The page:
Why Roofers Knock: A Homeowner’s Guide to Protecting Your Home from Storm Damage and Bad Business

How to Protect Your Wind Damged Home from Dishonest Roofers

There you are, enjoying a quiet afternoon, when a knock on the door disrupts your peace. It’s a representative from a roofing company, eager to talk about your roof.

While some roofing companies utilize door-to-door sales as a legitimate strategy, be cautious – there are also bad actors looking to exploit unsuspecting homeowners.

There’s a very good chance that if a roofing salesperson is knocking on your door, your home’s roof could very well have some damage. After all, it’d be a waste of time and a very hard sale for both the homeowner and an insurance company to foot the bill on a house with an already-new roof and zero damage.

But, you may not want to just jump head-first into some roofing company’s carefully-crafted sales pitch just yet.

How to Defend Your Roof against Wind and Hail Damage and Roofing Company Scams

why are roofing companies knocking on my door

Roofing companies vary dramatically for several different reasons, making them a mixed bag of businesses ranging from the reputable to the unscrupulous. And, even if they have 4-star or 5-star reviews on Google, they might still be engaged in dishonest business practices, including not paying their own salespeople, and dishonest communication, like the careful wording of their initial contingency agreements before you ever even file an insurance claim.

Therefore, you shouldn’t assume that roofing companies have your best interest at heart.

But, you might still have some damage that you’ll want to take care of eventually, since a roof made of even the best asphalt shingles with a perfect installation is unlikely to last more than 30 years.

That means, as a homeowner, you will have to deal with your roof someday, even if not today.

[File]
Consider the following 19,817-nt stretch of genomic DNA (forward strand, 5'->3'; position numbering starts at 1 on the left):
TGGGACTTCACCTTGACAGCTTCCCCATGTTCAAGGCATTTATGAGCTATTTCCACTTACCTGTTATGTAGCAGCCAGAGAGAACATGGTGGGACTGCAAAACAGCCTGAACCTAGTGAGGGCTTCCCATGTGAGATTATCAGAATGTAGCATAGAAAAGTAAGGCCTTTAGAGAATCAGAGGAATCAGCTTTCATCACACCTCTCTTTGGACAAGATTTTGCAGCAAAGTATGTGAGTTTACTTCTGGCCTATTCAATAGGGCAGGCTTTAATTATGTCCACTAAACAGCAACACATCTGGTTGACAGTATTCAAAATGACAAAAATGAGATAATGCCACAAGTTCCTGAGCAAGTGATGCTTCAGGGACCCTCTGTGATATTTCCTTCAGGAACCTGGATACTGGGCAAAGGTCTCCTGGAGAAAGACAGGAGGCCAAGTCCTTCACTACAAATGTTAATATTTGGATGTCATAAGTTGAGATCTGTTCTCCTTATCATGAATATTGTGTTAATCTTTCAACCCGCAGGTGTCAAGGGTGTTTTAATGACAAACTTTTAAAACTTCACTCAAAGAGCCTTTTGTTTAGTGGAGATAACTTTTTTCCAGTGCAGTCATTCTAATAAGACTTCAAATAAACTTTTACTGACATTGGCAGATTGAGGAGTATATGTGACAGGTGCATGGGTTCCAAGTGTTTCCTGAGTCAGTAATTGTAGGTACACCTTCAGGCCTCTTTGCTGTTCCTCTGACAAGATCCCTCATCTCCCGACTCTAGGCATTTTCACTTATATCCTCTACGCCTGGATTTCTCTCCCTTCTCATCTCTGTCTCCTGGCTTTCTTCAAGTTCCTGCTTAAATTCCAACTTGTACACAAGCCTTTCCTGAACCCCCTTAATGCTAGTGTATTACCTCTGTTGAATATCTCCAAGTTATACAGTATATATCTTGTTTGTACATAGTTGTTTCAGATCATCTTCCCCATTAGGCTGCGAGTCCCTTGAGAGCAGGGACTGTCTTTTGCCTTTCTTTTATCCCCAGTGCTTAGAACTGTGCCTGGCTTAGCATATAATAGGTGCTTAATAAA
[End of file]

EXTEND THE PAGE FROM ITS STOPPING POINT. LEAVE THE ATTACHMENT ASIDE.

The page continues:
Knock Knock. Who’s There? It’s Your Local Roofer.

Here’s a breakdown of why a roofer might be knocking on your door:

Reasons for a Roofer’s Knock:

  • Lead Generation: This is the most common reason. Many roofing companies supplement marketing efforts with door-to-door campaigns to find new business. They might offer free inspections or highlight recent storm damage as reasons to schedule an appointment.
  • Post-Storm Check-Ups: Following severe weather, reputable roofers might canvass neighborhoods to identify potential storm damage and offer inspections.
  • Local Business Focus: Small, local roofing companies might use door-to-door interactions to build relationships and establish themselves within the community.

Protecting Yourself:

  • Don’t Feel Pressured: A legitimate roofing company won’t pressure you into an immediate decision. Thank them for their time and explain you’ll consider their offer.
  • Beware of “Storm Chasers”: These companies often appear after storms, pushing for immediate repairs and using scare tactics. Don’t be fooled – reputable roofers will be happy to schedule an inspection at your convenience.
  • Verify Credentials: Ask for a business license, insurance information, and references. Check online reviews and with the Better Business Bureau to confirm their legitimacy.
  • Free Inspections Aren’t Always Free: While a free inspection might sound good, some companies use them to find problems and then pressure you into expensive repairs, sometimes fabricating issues.
  • Get it in Writing: If you agree to an inspection, get a written confirmation outlining the scope of the inspection and any associated costs.

Here’s what to do instead:

  • Schedule Your Own Inspection: If you suspect roof damage, contact reputable roofers in your area and request quotes.
  • Leverage Technology: Many roofing companies offer online tools for virtual consultations and damage assessments using photos.

By being informed and cautious, you can turn a doorstep encounter with a roofer into a positive experience, ensuring you find a qualified professional to address your roofing needs.

Only Fools Rush In: When to File a Roof Insurance Claim, and When Not To